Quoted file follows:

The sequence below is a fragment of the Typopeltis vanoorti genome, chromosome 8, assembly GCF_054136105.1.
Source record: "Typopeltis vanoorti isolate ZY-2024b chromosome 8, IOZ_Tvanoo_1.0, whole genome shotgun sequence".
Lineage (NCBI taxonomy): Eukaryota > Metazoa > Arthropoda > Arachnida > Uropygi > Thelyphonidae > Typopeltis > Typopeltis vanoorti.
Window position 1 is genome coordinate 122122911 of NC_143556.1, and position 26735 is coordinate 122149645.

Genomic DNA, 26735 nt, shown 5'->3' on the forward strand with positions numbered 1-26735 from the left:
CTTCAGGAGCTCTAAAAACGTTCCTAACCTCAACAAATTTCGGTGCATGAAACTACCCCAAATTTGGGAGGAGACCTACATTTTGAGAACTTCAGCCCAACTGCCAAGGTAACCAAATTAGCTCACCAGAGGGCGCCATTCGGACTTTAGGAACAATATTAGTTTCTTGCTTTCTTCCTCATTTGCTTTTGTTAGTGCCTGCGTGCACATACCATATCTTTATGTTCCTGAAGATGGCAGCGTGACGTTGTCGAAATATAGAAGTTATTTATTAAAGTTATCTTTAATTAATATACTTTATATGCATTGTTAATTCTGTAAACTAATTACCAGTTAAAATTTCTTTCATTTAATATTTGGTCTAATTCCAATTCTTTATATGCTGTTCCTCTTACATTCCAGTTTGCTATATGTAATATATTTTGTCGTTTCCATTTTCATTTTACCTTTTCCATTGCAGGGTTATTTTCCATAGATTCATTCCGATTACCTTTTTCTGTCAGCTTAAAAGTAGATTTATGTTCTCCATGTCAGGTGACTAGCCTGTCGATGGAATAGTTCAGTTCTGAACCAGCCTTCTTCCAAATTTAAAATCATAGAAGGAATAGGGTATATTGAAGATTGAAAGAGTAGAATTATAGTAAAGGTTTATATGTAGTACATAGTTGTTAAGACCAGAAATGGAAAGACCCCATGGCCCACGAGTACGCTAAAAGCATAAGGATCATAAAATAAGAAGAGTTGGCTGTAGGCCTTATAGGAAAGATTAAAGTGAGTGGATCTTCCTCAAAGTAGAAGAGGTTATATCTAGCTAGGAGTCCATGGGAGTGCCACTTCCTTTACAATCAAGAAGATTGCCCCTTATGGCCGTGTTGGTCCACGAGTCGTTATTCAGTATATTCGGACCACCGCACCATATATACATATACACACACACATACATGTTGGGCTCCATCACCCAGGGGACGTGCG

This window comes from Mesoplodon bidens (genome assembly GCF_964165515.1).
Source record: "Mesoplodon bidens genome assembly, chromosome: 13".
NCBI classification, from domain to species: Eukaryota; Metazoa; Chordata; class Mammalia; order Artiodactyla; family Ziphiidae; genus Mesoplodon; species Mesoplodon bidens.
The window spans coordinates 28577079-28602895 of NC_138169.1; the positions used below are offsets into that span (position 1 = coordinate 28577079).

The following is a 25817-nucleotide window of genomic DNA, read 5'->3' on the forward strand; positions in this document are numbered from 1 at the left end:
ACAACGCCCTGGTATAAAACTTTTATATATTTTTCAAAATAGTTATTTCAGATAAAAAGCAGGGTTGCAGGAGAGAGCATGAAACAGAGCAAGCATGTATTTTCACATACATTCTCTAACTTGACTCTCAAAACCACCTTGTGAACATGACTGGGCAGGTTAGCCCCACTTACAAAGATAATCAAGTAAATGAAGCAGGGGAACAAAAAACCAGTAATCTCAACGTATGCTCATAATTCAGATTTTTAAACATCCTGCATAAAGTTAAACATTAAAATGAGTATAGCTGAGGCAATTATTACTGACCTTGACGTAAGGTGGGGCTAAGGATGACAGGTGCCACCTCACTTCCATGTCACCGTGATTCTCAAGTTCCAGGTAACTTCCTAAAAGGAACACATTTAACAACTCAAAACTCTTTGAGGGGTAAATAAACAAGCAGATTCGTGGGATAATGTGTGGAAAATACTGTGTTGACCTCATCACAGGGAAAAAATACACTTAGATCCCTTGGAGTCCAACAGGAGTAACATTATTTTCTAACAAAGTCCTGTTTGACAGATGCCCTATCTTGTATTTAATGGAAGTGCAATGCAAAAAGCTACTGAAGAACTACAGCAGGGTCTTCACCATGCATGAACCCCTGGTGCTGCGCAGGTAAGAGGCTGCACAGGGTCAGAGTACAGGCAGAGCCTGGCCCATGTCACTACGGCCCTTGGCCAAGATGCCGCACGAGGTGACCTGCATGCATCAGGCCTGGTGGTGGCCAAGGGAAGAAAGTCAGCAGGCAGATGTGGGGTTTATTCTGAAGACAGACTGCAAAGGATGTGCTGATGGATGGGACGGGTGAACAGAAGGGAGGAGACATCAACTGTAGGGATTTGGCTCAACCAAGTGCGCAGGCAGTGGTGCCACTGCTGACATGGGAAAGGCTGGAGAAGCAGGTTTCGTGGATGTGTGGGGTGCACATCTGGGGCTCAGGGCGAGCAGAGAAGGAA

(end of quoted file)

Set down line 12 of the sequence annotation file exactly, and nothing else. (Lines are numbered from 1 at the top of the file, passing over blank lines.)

ACAACGCCCTGGTATAAAACTTTTATATATTTTTCAAAATAGTTATTTCAGATAAAAAGCAGGGTTGCAGGAGAGAGCATGAAACAGAGCAAGCATGTATTTTCACATACATTCTCTAACTTGACTCTCAAAACCACCTTGTGAACATGACTGGGCAGGTTAGCCCCACTTACAAAGATAATCAAGTAAATGAAGCAGGGGAACAAAAAACCAGTAATCTCAACGTATGCTCATAATTCAGATTTTTAAACATCCTGCATAAAGTTAAACATTAAAATGAGTATAGCTGAGGCAATTATTACTGACCTTGACGTAAGGTGGGGCTAAGGATGACAGGTGCCACCTCACTTCCATGTCACCGTGATTCTCAAGTTCCAGGTAACTTCCTAAAAGGAACACATTTAACAACTCAAAACTCTTTGAGGGGTAAATAAACAAGCAGATTCGTGGGATAATGTGTGGAAAATACTGTGTTGACCTCATCACAGGGAAAAAATACACTTAGATCCCTTGGAGTCCAACAGGAGTAACATTATTTTCTAACAAAGTCCTGTTTGACAGATGCCCTATCTTGTATTTAATGGAAGTGCAATGCAAAAAGCTACTGAAGAACTACAGCAGGGTCTTCACCATGCATGAACCCCTGGTGCTGCGCAGGTAAGAGGCTGCACAGGGTCAGAGTACAGGCAGAGCCTGGCCCATGTCACTACGGCCCTTGGCCAAGATGCCGCACGAGGTGACCTGCATGCATCAGGCCTGGTGGTGGCCAAGGGAAGAAAGTCAGCAGGCAGATGTGGGGTTTATTCTGAAGACAGACTGCAAAGGATGTGCTGATGGATGGGACGGGTGAACAGAAGGGAGGAGACATCAACTGTAGGGATTTGGCTCAACCAAGTGCGCAGGCAGTGGTGCCACTGCTGACATGGGAAAGGCTGGAGAAGCAGGTTTCGTGGATGTGTGGGGTGCACATCTGGGGCTCAGGGCGAGCAGAGAAGGAA